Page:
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Camilla Bernava

Camilla Bernava

Title: Ecological remarks on a planetary dimension From the biosphere to geophilosophy

Abstract: The global extent of the ecological crisis has brought out the importance of the category of planetarity
in the ecological debate (Chakrabarty 2021; Lovelock 1979; Latour 2015; Neyrat 2016). Images such
as those of Gaia, the Earth, and the World pervade humanities discourses and are generally recalled
in order to overcome the modern split between nature and culture (Latour 1991) from an ecological
perspective. However, far from being innocent, the connection between ecological thinking and
planetarity needs to be examined more carefully, especially in light of the implicit connection that
bonds a planetary perspective with natural sciences.

In order to critically address this nexus, the paper aims to develop a genealogical investigation
of planetarity within the science of ecology. Ecology stands as an interesting arena for examining this
issue since the merging between nature and culture, performed through a recall to planetarity, has
been conceptually foundational. The history of this planetary path can be traced back to the work of
Vladimir Vernadsky (1998) and Pierre Teilhard de Chardin (1955; 1965) on the concept of biosphere
and noosphere, frequently recalled in ecological literature. The paper will show the criticalities that
such a concept of planetarity produced in ecology, also by looking at the crossing between cybernetic
perspective and ecological theory (Odum 1971). In particular, it will be argued that this way of
overcoming the great divide produces either a naturalization of the cultural dimension or a
culturalization of the natural dimension, the two main paths that characterize modernity.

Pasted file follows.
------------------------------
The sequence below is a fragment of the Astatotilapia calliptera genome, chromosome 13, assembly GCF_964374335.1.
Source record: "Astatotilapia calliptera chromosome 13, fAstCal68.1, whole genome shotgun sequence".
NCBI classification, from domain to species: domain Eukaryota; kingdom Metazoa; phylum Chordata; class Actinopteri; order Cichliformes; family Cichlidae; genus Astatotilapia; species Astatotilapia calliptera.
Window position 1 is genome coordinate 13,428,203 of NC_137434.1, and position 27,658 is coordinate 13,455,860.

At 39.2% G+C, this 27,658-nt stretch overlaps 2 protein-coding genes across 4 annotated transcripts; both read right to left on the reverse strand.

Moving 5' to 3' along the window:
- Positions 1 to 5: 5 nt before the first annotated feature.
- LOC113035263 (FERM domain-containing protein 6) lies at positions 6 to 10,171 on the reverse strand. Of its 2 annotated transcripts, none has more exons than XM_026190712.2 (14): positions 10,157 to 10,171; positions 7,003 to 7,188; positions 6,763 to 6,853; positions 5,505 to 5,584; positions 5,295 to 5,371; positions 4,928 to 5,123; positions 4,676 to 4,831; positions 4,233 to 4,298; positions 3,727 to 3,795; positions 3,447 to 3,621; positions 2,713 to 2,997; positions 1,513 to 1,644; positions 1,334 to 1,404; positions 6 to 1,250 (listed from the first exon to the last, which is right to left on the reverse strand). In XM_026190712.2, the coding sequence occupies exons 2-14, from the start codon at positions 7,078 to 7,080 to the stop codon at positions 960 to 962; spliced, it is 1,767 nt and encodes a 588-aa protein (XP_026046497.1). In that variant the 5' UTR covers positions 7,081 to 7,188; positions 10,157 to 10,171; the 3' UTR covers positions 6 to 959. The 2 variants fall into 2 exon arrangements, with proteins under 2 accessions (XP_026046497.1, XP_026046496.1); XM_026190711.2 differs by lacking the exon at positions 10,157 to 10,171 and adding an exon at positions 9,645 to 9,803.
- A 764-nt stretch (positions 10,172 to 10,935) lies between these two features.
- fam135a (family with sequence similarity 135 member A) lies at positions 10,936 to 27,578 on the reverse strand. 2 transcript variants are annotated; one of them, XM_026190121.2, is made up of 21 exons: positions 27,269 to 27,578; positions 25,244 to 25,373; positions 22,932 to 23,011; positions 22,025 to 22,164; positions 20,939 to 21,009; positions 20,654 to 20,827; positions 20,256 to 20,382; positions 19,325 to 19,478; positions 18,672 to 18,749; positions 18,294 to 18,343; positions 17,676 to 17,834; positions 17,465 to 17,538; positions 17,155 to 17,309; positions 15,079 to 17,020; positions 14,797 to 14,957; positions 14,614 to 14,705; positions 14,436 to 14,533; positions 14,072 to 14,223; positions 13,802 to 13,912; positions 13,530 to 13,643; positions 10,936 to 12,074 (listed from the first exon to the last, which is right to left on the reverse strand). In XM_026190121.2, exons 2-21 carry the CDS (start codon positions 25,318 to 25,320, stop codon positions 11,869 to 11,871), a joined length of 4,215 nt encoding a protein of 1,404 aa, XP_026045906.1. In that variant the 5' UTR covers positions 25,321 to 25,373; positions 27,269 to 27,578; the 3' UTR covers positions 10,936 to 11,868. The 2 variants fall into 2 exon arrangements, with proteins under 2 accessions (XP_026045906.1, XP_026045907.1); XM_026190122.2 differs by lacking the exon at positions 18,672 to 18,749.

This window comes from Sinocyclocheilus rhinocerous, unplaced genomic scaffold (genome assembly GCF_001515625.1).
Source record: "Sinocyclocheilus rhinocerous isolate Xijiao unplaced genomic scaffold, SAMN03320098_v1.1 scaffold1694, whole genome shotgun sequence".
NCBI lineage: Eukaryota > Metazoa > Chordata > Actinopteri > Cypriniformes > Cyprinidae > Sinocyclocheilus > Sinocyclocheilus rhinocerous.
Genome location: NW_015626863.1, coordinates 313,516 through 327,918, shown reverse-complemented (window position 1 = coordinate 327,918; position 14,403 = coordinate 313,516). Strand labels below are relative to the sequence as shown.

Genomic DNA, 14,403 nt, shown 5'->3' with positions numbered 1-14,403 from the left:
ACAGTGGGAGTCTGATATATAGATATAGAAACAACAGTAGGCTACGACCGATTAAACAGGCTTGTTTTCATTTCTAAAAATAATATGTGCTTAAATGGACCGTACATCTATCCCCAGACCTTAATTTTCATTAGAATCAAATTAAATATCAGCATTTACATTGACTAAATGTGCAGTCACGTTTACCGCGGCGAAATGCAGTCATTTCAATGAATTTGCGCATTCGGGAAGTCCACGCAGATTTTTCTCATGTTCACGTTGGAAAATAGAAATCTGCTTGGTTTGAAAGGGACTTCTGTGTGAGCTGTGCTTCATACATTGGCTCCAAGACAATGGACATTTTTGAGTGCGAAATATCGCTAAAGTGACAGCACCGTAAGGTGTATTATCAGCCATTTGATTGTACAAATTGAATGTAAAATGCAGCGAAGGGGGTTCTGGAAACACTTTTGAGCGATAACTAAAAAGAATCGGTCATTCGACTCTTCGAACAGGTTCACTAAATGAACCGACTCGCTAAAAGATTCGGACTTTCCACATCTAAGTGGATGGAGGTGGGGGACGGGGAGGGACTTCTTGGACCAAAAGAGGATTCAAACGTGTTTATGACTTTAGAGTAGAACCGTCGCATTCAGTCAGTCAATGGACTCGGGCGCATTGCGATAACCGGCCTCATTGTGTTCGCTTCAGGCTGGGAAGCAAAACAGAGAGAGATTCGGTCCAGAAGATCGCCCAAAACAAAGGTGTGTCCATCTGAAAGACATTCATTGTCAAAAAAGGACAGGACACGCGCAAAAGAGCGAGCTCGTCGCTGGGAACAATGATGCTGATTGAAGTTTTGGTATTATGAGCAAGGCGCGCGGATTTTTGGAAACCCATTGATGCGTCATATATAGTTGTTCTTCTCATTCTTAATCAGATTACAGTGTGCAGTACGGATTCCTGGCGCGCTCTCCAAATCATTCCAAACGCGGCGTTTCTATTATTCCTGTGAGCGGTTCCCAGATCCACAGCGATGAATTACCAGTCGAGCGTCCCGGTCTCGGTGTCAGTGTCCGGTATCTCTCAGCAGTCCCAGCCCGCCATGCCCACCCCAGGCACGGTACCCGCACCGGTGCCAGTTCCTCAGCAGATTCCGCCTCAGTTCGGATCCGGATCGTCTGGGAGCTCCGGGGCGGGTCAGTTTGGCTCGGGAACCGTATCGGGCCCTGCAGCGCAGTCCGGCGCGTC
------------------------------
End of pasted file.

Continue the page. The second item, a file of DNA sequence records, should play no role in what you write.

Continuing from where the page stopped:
Finally, the paper will argue that, from an ecological perspective, for an overcoming of this
great divide it is fundamental to avoid these two paths, sketching differently the nexus between
ecology and planetarity. In particular, the paper will insist on the necessity of a geophilosophy
(Deleuze, Guattari 1991) focusing on heterogeneity and situatedness (Haraway 1988) as main
philosophical concepts instead of those of totality, holism, and synthesis.

References:
Chakrabarty, D. (2021). The Climate of History in a Planetary Age, University of Chicago Press.
Deleuze, G. & Guattari, F. (1991). Qu’est-ce que la philosophie?, Edition de Minuit.
Haraway, D. (1988). Situated Knowledges: The Science Question in Feminism and the Privilege of
Partial Perspective, «Feminist Studies», 14(3), 575–599.
Latour, B. (1991) Nous n’avons jamais été modernes. Essai d’anthropologie symétrique, La
Découverte.
Latour, B. (2015). Face à Gaïa: Huit conférences sur le nouveau régime climatique, La Découverte.
Lovelock J (1979). Gaia: A New Look at Life on Earth. Oxford University Press.
Neyrat, F. (2016) La part inconstructible de la Terre. Critique du géo-constructivisme. Seuil.
Odum, H. T., (1971). Environment, Power and Society, Wiley.
Teilhard de Chardin, P. (1955). Le Phénomène Humain, Seuil.
Teilhard de Chardin, P. (1965). La Place de l’Homme dans la Nature, Seuil.
Vernadsky, V. I. (1998). The Biosphere, Springer.

Bio: Camilla Bernava is a Ph.D. student at the University of Naples L’Orientale. She holds an MA in
Philosophy (Complutense University of Madrid) and a 1st level Master’s degree in Gender Studies
and Politics (Roma Tre University). She is interested in feminist philosophy of science, feminist
epistemologies, and in the intersection of these fields with environmental humanities